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Saturday, April 02, 2005



I love anonymity.

Welcome therefore, Bainbridge Beat who

" ... figures I might as well chime in. The thing is, I'd rather observe than be observed. So I prefer to remain anonymous.

I'd rather not let anyone's knowledge of who is doing this color their opinions of its content. I hope this doesn't go against blogger etiquette! It will still be a fascinating journey."

Actually, I find that most folks don't give a fig who's behind most scribblings. If we agree, the writer tends to be a good sort with sound ideas and a graceful style; if not, the post is probably suspect and we need waste little more time in *that* direction. The people to care or fear often boil down to 1) Employer 2) Colleagues 3) Loved ones.

It's a bit like checking the index of pals' autobiographies. The rest of us just get on with reading the colorless prose in our usual colorless manner. Hurry on the day when what opinions we have are indeed tinged by knowing who wrote the stuff. I'm OK because I know absolutely no one and am constantly slighting or insulting pillars of the community as I barge my way round Safeway or carp loudly about the slow pace or lack of lane control as non-commuters shuffle off the ferry .

The important thing is that when the disguise comes off we simper and gush say the right things:

  • Amused surprise, but not *too* surprised that we'd be implying a blandness and anonymity to the actual writing. Delicate line to walk but the main thing is to get the moment of revelation right
  • Golly gosh how funny but of course, should have guessed, etc
  • That familiar rapier wit
  • Perceptive wide-ranging blog, encyclopedic learning worn lightly, blah blah
  • maskThere is of course a disadvantage in staying incognito for *too* long: BB had better come clean before 30 April or he'll be missing Julie Leung's All-Bainbridge Kickoff Meet. Well, he can come, but he'll look a bit bloody stupid huddling by the quiche in a carnival mask.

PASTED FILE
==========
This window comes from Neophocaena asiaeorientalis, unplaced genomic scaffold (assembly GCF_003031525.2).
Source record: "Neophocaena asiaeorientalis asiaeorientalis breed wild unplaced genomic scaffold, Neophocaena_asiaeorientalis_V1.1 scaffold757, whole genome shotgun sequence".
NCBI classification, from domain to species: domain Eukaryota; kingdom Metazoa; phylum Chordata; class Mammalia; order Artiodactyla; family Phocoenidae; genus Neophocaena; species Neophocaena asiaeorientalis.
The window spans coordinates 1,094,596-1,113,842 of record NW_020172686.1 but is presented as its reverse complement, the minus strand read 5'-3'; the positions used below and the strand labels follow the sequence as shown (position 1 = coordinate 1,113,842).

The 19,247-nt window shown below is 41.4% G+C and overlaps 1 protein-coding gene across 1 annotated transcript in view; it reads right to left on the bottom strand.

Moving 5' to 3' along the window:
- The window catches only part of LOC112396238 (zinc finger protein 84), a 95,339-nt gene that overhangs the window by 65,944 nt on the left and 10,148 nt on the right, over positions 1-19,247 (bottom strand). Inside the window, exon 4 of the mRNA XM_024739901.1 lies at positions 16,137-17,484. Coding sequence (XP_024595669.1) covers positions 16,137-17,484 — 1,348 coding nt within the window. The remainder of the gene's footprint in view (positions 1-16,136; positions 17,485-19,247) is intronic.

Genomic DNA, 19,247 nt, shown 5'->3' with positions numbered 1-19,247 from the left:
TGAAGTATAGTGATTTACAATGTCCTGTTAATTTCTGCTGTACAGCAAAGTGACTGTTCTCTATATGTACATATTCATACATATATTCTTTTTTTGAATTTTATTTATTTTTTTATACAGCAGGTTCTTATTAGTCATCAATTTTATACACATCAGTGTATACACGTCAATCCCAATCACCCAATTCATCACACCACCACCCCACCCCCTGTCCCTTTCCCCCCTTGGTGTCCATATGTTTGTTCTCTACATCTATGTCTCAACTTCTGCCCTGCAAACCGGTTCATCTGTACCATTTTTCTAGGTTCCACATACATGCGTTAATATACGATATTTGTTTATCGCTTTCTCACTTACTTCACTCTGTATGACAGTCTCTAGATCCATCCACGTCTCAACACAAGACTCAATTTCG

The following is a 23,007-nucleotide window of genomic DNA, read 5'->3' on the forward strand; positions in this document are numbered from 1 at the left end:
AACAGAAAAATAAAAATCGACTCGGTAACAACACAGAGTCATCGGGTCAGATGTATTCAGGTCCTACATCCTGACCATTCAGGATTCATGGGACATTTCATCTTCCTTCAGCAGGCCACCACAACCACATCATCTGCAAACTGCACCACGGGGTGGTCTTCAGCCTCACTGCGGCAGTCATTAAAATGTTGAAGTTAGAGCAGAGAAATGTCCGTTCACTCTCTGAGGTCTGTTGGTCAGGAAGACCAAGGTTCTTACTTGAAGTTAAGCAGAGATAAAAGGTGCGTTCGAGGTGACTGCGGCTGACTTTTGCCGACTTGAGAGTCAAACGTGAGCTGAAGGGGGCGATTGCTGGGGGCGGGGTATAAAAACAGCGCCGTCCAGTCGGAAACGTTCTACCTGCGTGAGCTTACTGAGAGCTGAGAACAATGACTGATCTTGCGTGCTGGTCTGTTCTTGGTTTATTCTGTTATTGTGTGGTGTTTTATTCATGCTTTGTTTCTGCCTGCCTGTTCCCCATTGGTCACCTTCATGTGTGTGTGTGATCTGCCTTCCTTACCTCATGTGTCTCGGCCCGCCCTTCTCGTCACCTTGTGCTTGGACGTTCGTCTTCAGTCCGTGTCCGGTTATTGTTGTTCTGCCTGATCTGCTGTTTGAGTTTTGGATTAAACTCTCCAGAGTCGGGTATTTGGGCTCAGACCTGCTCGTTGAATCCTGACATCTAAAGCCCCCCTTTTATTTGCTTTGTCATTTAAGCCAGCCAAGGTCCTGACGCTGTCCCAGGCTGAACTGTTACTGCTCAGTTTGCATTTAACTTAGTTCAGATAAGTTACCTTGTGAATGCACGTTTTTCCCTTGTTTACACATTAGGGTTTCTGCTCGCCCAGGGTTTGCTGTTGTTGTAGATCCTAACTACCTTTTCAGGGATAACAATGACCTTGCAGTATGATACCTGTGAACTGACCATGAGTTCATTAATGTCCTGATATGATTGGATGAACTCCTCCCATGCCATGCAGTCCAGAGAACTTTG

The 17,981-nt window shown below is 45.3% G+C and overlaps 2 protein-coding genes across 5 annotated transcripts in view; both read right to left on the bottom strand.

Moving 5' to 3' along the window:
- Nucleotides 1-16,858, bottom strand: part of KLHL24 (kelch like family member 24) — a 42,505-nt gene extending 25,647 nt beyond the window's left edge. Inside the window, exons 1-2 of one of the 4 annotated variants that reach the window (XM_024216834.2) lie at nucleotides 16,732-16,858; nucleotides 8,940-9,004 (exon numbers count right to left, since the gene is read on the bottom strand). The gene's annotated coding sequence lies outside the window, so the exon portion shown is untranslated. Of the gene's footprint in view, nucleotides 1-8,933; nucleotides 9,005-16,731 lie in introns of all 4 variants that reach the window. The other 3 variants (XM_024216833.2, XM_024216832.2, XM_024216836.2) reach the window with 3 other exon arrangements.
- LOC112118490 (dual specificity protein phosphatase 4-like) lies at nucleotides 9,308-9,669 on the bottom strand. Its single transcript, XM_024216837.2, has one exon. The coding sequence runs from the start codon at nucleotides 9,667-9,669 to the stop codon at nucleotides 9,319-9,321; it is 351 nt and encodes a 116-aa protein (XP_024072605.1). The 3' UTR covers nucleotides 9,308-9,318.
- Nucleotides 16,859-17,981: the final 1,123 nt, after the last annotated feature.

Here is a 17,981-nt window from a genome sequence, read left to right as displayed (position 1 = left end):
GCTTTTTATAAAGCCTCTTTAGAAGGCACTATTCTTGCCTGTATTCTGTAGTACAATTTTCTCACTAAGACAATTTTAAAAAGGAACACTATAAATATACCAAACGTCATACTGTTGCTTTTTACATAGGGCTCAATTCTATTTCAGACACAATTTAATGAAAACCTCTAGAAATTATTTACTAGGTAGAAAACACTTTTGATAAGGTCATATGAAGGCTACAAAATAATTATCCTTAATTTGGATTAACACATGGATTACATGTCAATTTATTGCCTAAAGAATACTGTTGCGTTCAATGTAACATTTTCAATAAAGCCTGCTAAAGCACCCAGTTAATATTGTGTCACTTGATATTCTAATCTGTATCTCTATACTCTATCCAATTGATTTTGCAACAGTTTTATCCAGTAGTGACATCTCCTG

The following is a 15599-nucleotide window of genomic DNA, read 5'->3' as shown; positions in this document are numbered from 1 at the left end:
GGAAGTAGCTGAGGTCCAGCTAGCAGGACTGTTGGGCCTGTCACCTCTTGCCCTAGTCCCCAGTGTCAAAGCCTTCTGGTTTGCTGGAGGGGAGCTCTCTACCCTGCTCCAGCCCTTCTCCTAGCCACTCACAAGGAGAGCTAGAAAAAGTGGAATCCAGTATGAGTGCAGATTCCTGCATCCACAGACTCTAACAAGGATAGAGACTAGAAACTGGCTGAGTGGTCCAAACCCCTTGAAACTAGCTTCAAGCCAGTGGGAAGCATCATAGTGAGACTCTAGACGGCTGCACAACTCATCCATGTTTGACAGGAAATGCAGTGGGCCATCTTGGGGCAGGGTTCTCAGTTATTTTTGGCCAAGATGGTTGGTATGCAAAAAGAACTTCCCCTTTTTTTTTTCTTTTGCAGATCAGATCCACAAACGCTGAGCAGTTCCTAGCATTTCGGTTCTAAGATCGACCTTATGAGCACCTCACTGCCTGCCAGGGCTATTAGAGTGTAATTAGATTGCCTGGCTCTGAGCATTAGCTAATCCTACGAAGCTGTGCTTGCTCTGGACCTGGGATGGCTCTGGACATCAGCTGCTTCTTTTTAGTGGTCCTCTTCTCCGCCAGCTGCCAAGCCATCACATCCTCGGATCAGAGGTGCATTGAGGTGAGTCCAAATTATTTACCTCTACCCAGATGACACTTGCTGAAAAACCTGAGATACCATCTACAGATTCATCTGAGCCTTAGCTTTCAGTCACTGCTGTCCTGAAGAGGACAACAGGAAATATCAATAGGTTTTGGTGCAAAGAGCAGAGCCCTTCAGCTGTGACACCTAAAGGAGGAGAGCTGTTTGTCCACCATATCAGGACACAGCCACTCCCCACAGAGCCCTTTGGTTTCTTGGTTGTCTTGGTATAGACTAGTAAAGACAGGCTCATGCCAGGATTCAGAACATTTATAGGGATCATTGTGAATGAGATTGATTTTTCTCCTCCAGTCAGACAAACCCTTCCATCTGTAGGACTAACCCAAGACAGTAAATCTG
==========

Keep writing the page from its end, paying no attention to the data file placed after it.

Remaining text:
I suppose he could pose as being there "on behalf of a friend" but even then we'd soon rumble him.

    I've decided he's a him: all that stuff about letting "knowledge of who is doing this color their opinions of its content" is too clunky for a woman.

    Er, having said that, I'm now not so sure - there's a delicacy to some of the phrasings that - in this country, at least - one hesitates to apply to a manly hand: 'charming', 'delightful', 'such obvious enthusiasm'; those arty references, that sharp eye for horticultural stuff ... hmmm.

    Anyway, we know he's been to Paris and we'll nab him when he bites delicately into an hors d'oeuvres and asks "Is it just me, or are these cucumber sandwiches absolutely divine?" or "I don't know about you, but I need another biscotti to wash down the grappa."

    By now Mrs Leung is totally freaking

    "No no no! I never said nuffink about nosh! Biscotti? Grappa? Quiche?? Te-e-d! He-e-lp!"

    She's right, it's all my invention. If necessary I'll stay up all night preparing wafer-slim Claridges-type cucumber sarnies and brown bread and lemon curd. Ho ho.

    But back to tracing M'sieur Untel Anonyme: it's usually just a phrase that gives them away. For instance, my father was the only pedant I knew ever to insist we get the phrase right about not being able to eat our cake and have it too. Years later when the Unabomber included it in his manifesto, I called Dad in his jungle hidey-hole at the pinnacle of the Hong Kong Civil Service, exposing him and claiming my reward. As we both agreed, Kaczynski *must* have been as big a bore about it as Dad was, so how come the family didn't twig the instant as they read the manifesto?.